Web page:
BANKSIA praemorsa Red Flowers
Stock: 185 Available
Characteristics: Shrub 3m spread 2m
Seeds per packet: 5
An attractive Banksia with red wine coloured cylindrical flower spikes that are conspicuous and up to 350 mm long and 100 mm in diameter occurring in winter and spring.
Broad leave’s about 50mm long by 15mm wide with toothed margins.
Banksia praemorsa is one of the hardier Western Australian Banksia's in areas with humid summers.
Prefers a light to medium well-drained soil in an open sunny position, avoid waterlogged soils. Drought tolerant but frost tender when young.
Although seed can be sown most of the year in Australia seed is generally best sown in spring or autumn in temperate climates, avoid the coldest and hottest months of the year. The optimum germination temperature for germination is around 18-22°C
- The growing medium should be well draining but should remain damp between watering.
- Sow the seed the depth on the seed size. Vermiculite is a good medium to use to cover the surface as it helps retain moisture and controls the temperature.
- Keep moist but not too wet as the seed may rot. Do not let the growing mix completely dry out.
- Germination should occur in 21-60 days depending on the temperature and conditions.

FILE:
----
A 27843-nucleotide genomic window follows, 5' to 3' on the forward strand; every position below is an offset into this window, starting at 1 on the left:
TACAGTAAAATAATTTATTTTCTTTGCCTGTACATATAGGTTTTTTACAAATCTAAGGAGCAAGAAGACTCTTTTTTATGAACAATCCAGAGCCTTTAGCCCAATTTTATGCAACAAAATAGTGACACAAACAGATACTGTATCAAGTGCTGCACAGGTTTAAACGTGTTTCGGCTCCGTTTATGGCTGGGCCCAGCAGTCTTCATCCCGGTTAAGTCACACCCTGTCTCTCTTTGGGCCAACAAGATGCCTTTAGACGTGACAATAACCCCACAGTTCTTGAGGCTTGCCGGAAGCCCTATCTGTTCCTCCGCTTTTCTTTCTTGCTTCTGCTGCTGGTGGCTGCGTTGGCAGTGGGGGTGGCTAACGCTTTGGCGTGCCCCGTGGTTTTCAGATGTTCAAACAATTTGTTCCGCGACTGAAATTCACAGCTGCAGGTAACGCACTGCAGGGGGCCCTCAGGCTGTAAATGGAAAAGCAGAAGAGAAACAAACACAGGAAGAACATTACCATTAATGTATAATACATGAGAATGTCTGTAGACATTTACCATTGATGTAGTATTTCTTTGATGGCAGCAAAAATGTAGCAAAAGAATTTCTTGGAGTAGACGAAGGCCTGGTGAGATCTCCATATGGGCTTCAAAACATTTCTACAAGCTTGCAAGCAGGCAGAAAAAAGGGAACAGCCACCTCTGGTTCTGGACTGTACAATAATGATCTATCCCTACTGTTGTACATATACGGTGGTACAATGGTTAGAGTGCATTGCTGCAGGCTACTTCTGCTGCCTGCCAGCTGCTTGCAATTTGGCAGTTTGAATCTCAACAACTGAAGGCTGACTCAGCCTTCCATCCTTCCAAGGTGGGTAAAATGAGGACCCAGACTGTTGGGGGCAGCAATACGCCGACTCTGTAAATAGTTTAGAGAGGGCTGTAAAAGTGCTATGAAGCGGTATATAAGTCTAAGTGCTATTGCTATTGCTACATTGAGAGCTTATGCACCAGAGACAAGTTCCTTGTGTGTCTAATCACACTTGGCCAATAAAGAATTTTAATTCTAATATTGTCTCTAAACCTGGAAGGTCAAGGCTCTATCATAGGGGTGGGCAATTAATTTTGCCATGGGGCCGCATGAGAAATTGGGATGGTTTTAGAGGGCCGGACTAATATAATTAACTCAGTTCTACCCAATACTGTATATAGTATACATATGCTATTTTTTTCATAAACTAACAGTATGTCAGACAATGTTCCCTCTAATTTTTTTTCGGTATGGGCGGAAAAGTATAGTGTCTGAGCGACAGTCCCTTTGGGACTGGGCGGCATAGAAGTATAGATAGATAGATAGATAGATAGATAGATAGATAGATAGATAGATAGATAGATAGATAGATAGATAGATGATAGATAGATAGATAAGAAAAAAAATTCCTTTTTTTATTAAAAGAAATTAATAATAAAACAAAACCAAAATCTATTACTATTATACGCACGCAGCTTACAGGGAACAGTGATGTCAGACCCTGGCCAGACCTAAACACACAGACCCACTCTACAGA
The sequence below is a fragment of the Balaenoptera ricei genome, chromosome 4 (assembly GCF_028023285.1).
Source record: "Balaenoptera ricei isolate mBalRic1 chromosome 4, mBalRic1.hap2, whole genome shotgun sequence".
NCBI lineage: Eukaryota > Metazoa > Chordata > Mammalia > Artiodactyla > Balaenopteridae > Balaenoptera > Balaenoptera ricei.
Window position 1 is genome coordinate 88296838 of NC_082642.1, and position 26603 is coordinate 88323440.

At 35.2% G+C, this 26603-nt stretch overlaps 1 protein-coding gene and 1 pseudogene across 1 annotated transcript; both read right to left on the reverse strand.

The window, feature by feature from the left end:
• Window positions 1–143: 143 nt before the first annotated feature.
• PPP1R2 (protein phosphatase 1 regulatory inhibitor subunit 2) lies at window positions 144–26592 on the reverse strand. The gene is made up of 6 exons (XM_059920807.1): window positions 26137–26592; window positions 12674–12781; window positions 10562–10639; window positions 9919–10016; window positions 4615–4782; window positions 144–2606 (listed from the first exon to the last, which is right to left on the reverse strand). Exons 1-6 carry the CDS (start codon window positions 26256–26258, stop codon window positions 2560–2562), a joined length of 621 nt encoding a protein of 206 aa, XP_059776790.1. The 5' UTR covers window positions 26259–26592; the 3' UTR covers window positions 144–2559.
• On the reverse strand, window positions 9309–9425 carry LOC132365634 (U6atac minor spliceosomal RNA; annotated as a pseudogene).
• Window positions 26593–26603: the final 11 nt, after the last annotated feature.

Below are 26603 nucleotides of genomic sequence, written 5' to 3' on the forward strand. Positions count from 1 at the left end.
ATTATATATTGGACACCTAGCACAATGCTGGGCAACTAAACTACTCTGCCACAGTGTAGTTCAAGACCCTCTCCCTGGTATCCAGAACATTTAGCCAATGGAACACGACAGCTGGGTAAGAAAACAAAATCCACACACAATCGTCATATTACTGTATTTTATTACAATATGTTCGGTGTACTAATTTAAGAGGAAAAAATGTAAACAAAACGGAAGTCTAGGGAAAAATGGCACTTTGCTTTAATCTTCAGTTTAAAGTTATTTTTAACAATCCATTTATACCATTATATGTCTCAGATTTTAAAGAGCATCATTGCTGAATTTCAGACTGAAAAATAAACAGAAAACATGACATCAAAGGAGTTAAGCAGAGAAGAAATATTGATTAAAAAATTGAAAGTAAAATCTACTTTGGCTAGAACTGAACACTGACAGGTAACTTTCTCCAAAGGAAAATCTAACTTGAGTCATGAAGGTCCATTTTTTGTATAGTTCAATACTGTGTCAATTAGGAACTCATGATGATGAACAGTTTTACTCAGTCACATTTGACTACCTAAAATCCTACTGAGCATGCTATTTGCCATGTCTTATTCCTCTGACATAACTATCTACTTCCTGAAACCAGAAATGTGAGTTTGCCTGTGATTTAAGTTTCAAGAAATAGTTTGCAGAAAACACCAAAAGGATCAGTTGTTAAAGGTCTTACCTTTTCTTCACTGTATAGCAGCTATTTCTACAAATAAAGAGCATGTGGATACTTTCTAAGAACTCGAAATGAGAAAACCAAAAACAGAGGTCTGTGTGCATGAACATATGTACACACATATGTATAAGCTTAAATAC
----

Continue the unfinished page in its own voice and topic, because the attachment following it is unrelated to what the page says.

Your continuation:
Pre-treatment of smoke: Not considered critical to germination of this species and germination will generally occur without it.
However many members of the Proteaceae family are responsive to pre-treatment of smoke. Although germination will often occur without smoke treatment it has proved to be beneficial in reducing the number of days to germination and increasing germination rates in many species of the Proteaceae family.
Smoke treatments are simple and can be undertaken either by soaking the seed overnight or by applying to the surface after sowing, both provide good results. Smoke treatments available by clicking here.
General note: Seeds of many natives are dormant and require specific conditions or pre-treatment for germination.
Do not be too hasty to discard seed that does not germinate, seeds will often lay dormant until the conditions are similar to their natural requirements for germination to occur. Containers put to one side will often surprise long after they were discarded.